The Effects of HIV Related Stigma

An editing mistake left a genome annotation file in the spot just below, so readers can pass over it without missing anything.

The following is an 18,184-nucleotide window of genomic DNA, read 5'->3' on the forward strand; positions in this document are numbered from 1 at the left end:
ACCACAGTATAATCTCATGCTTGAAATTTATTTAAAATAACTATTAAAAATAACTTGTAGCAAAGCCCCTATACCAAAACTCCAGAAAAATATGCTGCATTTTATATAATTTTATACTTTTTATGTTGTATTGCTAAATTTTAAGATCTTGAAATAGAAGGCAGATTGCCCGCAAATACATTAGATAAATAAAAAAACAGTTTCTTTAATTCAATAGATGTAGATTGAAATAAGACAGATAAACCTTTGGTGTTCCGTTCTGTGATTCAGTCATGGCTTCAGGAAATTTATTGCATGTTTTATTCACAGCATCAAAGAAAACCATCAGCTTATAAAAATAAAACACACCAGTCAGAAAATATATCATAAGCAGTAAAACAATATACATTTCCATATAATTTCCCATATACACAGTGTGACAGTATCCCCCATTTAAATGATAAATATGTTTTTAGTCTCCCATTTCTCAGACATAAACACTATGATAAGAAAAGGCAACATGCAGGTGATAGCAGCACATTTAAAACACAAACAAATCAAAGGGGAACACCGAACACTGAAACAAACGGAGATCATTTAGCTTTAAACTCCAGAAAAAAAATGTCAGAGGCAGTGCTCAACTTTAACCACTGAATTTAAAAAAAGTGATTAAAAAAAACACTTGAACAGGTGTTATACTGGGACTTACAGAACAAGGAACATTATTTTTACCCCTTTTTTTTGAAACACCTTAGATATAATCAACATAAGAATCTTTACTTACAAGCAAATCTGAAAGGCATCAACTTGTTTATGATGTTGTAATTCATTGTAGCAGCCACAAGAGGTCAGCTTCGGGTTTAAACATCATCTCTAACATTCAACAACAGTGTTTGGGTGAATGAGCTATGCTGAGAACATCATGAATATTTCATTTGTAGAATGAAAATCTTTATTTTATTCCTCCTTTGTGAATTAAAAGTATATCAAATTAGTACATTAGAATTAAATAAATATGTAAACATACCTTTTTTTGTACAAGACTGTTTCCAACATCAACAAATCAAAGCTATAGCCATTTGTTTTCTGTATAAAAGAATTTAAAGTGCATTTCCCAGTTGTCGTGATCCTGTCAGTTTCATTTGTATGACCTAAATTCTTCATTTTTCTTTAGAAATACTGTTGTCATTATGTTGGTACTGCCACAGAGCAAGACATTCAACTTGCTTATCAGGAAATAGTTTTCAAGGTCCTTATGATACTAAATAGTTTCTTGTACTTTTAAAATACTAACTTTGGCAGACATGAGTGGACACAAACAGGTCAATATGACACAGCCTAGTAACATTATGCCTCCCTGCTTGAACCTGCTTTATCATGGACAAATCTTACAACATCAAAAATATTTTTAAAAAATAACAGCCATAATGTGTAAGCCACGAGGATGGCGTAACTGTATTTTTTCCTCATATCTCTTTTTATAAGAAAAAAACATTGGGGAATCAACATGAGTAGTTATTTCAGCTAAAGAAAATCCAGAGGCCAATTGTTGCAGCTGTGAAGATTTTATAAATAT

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This is, arguably, the most pervasive barrier that impedes access to fair and effective health services as well as food and treatment by deepening inequalities at all other levels involved in this study. Stigma refers to attitudes or beliefs about what is socially unacceptable expressed through discriminatory, or unjust, behaviors that produce feelings of shame and self-stigmatization (MANET+ 2012; AVERT; Pebody 2012). This causes social exclusion and it can undermine the success of community-based responses, reducing the life chances of stigmatized individuals. The extent of stigma is difficult to measure as it is experienced in different ways depending on people’s membership in certain social groups. This is because stigma often builds upon existing prejudices, such as racism, sexism and homophobia, which shape different levels of vulnerability (MANET+ 2012: 18; VSO 2005: 7). As we saw in earlier chapters, prisoners are disproportionately affected by the disease burden (see Appendix, table #) due to poor institutions that also encourage illicit behavior such as MSM, all of which reproduce stigma. For this reason, prisons have been generally neglected in government priorities and public action; in Zambia, it was not until 1990 when efforts began to address these problems, long after developments for other high risk groups such as sex workers and truck drivers (Simooya & Sanjobo 2001: 241). This section focuses on stigma toward PLWHIV and MSM to explore the intersecting
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